The metro area guys behind Eruption, billed as an "all natural" dietary supplement, are aiming high and seeing red, but only time will tell if it's all just bull.
"It's going to be the next Red Bull," predicted James Rutherford, the local PR guy representing Brian Christensen and Joshua Shirk, the founding partners of Eruption Effervescent Energy drink.
Shirk describes Eruption as a "dietary supplement that can be used in all liquids" rather than an energy drink.
The most obvious way that Eruption differs from, say, Red Bull is that it's a powder that comes in a $1.29 packet requiring no refrigeration.
"We're looking at potentially doing some stuff in the military," said Shirk. "In the field, they are carrying around cans of Red Bull, and it's full of sugar and other stuff and it's weighing them down [when] it's 110 degrees." With Eruption, "They can carry 10 packets in one pocket and they always have a water source on them."
Shirk imagined the product a few years ago when he wanted to cut back on his alcohol consumption and he "got tired of going out to the bars and drinking Red Bull."
He claims it's preservative-free, loaded with vitamins and sweetened with stevia.
According to the media material, Eruption has zero sugar, 2 carbs, 10 calories. Rutherford said a packet contains "the same caffeine as a half-cup of coffee. Its launch flavor is Lava Lime, although they have Super Berry and flavorless coming out within the first year. It mixes as lime does with so many different combinations. Really versatile, and a lot less expensive than a Red," said Rutherford.
"Everybody we've sampled this to is blown away by how good it tastes. It works anytime you want to add a citrus lime flavor."
According to a random waitron at St. Louis Park's Sopranos, who volunteered to taste Eruption added to a glass of beer, it transformed an inexpensive tap brew into something better tasting. Later, when I was not driving, I tried it in a Corona. It didn't work for my tastebuds with the beer. But I liked it just fine in water.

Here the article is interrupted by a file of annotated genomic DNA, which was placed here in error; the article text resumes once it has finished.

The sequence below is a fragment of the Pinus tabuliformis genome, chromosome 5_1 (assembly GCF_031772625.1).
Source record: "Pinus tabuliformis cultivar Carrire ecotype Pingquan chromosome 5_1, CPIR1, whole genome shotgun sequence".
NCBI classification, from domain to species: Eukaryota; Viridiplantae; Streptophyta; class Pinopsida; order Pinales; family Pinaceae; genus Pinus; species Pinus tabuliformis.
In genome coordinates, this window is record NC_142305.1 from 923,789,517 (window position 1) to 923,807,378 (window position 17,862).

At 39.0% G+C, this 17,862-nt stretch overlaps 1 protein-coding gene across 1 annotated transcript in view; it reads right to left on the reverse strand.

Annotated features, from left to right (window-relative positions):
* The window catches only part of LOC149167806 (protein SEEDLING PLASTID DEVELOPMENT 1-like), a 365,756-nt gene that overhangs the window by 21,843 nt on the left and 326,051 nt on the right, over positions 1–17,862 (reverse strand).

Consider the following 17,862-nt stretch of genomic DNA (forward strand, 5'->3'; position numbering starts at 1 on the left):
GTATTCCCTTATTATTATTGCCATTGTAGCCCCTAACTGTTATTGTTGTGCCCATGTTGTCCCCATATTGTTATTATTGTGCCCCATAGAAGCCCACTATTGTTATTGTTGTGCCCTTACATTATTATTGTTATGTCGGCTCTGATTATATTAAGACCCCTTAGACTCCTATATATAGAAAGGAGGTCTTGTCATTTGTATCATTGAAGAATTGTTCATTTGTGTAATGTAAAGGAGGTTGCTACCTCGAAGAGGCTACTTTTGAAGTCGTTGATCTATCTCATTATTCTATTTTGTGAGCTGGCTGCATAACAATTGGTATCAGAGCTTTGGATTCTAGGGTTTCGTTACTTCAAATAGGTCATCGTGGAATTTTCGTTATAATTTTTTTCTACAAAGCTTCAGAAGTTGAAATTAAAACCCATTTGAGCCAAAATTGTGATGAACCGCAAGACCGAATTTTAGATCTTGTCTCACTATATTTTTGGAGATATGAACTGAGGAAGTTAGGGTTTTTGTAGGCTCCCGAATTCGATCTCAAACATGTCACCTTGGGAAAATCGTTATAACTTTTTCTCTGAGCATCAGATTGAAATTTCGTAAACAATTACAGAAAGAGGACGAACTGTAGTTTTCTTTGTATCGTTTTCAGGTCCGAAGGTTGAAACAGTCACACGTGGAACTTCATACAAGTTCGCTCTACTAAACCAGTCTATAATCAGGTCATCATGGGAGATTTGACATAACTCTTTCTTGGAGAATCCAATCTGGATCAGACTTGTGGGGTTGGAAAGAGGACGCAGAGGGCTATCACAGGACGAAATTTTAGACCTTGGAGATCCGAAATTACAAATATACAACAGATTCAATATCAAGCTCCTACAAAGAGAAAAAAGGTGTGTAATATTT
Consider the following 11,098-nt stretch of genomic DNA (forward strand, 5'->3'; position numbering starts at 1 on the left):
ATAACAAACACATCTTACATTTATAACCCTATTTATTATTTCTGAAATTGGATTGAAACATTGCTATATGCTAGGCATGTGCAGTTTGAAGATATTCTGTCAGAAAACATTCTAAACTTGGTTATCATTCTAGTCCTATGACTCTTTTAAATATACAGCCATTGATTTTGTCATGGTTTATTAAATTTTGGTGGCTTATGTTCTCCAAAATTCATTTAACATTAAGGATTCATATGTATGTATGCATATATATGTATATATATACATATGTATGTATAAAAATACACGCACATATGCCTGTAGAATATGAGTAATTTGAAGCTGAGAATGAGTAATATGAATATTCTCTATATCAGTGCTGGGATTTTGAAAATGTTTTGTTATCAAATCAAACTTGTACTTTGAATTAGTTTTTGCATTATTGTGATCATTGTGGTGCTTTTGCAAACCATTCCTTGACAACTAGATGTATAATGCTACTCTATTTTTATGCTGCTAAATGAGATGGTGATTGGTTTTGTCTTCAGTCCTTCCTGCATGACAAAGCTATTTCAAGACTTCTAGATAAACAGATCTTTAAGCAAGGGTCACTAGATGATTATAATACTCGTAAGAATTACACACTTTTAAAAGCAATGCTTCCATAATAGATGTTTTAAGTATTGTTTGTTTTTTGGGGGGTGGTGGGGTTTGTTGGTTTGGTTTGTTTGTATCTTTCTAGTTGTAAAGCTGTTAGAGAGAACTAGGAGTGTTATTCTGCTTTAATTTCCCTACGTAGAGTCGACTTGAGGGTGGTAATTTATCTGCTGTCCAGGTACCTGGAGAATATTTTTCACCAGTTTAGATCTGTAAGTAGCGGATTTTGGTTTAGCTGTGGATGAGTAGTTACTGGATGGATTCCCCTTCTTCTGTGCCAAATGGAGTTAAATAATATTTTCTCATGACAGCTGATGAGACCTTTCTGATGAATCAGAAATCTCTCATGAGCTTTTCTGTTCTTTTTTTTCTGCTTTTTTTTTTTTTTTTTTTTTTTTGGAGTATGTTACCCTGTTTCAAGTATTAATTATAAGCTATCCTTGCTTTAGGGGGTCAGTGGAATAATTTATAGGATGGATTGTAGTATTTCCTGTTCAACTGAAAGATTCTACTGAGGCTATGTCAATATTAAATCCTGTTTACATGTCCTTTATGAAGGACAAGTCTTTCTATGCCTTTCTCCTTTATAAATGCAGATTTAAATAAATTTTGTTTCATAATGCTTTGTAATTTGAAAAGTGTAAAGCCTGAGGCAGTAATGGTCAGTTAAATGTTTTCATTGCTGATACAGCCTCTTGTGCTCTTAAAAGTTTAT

"It also mixes well with spirits," said Rutherford -- "vodka sodas and margaritas. There are no energy margaritas on the market."
A launch party is planned for July 16 at Bootleggers to celebrate the product's release locally to stores. A national campaign is slated for the fall.
Although Shirk said women find Eruption light, healthy and mixable in the drinks they prefer, the product's most jarring YouTube commercials seemed geared toward a male demographic -- emphasis on the last seven letters of that word.
Wow, Uncle Rob
Ladies and gentleman, introducing Larry Fitzgerald Jr.'s "Uncle Rob" singing the Stylistics' "Betcha By Golly Wow."
Uncle had to put up with getting ribbed to pieces by the Arizona Cardinals superstar and his brother, Marcus Fitzgerald, who handled the camera on this YouTube video: www.startribune.com/a531.
Teasing aside, in the end, a nice family moment.
In praise of Prince
The magazine writer and author with the Twitter handle @ToureX announced that he's doing a series of lectures at Harvard next year titled "Why Prince Succeeded Beside The Obvious Fact That He Was Awesome."
"I'll look at the sociocultural reasons why Prince became an icon (besides the fact that he is awesome). I'm covering a specific period -- Prince's rise to icondom & the reason for it. Not the later period. It's a look at his 80's, not really 90's. Afterwards they'll be published as a book," ToureX wrote in other tweets.
The lectures, which will be open to the public, sound like allocutions that'll be heavy on objectivity.
C.J. is at 612.332.TIPS or email@example.com. E-mailers, please state a subject -- "Hello" doesn't count. Attachments are not opened, so don't even try. More of her attitude can be seen on Fox 9 Thursday mornings.